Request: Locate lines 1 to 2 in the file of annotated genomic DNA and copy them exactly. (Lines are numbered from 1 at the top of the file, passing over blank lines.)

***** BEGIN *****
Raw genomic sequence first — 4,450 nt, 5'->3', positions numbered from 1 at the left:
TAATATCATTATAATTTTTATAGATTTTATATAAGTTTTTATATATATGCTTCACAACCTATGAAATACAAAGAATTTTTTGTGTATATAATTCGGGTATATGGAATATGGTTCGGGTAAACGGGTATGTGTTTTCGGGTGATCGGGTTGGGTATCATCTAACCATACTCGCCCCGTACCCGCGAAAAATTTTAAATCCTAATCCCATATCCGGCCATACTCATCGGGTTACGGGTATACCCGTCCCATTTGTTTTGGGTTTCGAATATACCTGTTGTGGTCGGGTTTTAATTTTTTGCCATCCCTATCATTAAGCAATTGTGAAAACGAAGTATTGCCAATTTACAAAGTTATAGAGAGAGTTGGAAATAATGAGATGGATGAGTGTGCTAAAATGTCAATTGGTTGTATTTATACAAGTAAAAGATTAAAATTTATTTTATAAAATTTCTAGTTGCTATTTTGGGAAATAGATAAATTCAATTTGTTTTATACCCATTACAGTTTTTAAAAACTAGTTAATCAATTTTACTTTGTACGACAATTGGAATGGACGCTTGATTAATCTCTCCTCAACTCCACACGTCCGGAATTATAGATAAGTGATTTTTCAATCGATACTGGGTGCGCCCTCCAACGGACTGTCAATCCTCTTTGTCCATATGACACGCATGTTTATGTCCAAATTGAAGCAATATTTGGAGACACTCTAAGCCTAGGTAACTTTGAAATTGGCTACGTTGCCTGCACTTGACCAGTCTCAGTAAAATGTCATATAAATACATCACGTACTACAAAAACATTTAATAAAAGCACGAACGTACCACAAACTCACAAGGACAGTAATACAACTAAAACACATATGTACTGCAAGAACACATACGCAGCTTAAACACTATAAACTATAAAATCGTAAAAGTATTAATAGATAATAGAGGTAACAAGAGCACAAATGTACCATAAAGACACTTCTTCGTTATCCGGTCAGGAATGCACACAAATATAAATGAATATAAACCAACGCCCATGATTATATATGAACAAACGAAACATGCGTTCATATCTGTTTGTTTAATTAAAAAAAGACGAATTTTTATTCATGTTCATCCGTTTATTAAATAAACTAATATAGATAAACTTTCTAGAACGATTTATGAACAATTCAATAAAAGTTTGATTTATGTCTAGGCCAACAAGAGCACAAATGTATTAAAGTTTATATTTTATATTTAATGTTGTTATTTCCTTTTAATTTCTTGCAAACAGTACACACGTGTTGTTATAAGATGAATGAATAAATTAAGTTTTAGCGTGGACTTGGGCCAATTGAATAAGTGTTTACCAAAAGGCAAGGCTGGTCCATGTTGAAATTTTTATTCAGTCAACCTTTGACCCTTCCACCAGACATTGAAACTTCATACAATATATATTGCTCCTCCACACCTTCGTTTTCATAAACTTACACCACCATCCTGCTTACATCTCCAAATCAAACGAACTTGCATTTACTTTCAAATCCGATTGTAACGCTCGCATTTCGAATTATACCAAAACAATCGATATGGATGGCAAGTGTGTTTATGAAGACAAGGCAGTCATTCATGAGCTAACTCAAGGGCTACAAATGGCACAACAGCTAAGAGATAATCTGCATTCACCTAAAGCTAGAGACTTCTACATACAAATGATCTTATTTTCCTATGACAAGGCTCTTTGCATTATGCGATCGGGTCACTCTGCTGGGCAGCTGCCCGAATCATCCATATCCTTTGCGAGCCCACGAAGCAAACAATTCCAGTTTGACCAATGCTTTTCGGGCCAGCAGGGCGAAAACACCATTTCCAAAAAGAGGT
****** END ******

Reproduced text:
Raw genomic sequence first — 4,450 nt, 5'->3', positions numbered from 1 at the left:
TAATATCATTATAATTTTTATAGATTTTATATAAGTTTTTATATATATGCTTCACAACCTATGAAATACAAAGAATTTTTTGTGTATATAATTCGGGTATATGGAATATGGTTCGGGTAAACGGGTATGTGTTTTCGGGTGATCGGGTTGGGTATCATCTAACCATACTCGCCCCGTACCCGCGAAAAATTTTAAATCCTAATCCCATATCCGGCCATACTCATCGGGTTACGGGTATACCCGTCCCATTTGTTTTGGGTTTCGAATATACCTGTTGTGGTCGGGTTTTAATTTTTTGCCATCCCTATCATTAAGCAATTGTGAAAACGAAGTATTGCCAATTTACAAAGTTATAGAGAGAGTTGGAAATAATGAGATGGATGAGTGTGCTAAAATGTCAATTGGTTGTATTTATACAAGTAAAAGATTAAAATTTATTTTATAAAATTTCTAGTTGCTATTTTGGGAAATAGATAAATTCAATTTGTTTTATACCCATTACAGTTTTTAAAAACTAGTTAATCAATTTTACTTTGTACGACAATTGGAATGGACGCTTGATTAATCTCTCCTCAACTCCACACGTCCGGAATTATAGATAAGTGATTTTTCAATCGATACTGGGTGCGCCCTCCAACGGACTGTCAATCCTCTTTGTCCATATGACACGCATGTTTATGTCCAAATTGAAGCAATATTTGGAGACACTCTAAGCCTAGGTAACTTTGAAATTGGCTACGTTGCCTGCACTTGACCAGTCTCAGTAAAATGTCATATAAATACATCACGTACTACAAAAACATTTAATAAAAGCACGAACGTACCACAAACTCACAAGGACAGTAATACAACTAAAACACATATGTACTGCAAGAACACATACGCAGCTTAAACACTATAAACTATAAAATCGTAAAAGTATTAATAGATAATAGAGGTAACAAGAGCACAAATGTACCATAAAGACACTTCTTCGTTATCCGGTCAGGAATGCACACAAATATAAATGAATATAAACCAACGCCCATGATTATATATGAACAAACGAAACATGCGTTCATATCTGTTTGTTTAATTAAAAAAAGACGAATTTTTATTCATGTTCATCCGTTTATTAAATAAACTAATATAGATAAACTTTCTAGAACGATTTATGAACAATTCAATAAAAGTTTGATTTATGTCTAGGCCAACAAGAGCACAAATGTATTAAAGTTTATATTTTATATTTAATGTTGTTATTTCCTTTTAATTTCTTGCAAACAGTACACACGTGTTGTTATAAGATGAATGAATAAATTAAGTTTTAGCGTGGACTTGGGCCAATTGAATAAGTGTTTACCAAAAGGCAAGGCTGGTCCATGTTGAAATTTTTATTCAGTCAACCTTTGACCCTTCCACCAGACATTGAAACTTCATACAATATATATTGCTCCTCCACACCTTCGTTTTCATAAACTTACACCACCATCCTGCTTACATCTCCAAATCAAACGAACTTGCATTTACTTTCAAATCCGATTGTAACGCTCGCATTTCGAATTATACCAAAACAATCGATATGGATGGCAAGTGTGTTTATGAAGACAAGGCAGTCATTCATGAGCTAACTCAAGGGCTACAAATGGCACAACAGCTAAGAGATAATCTGCATTCACCTAAAGCTAGAGACTTCTACATACAAATGATCTTATTTTCCTATGACAAGGCTCTTTGCATTATGCGATCGGGTCACTCTGCTGGGCAGCTGCCCGAATCATCCATATCCTTTGCGAGCCCACGAAGCAAACAATTCCAGTTTGACCAATGCTTTTCGGGCCAGCAGGGCGAAAACACCATTTCCAAAAAGAGGT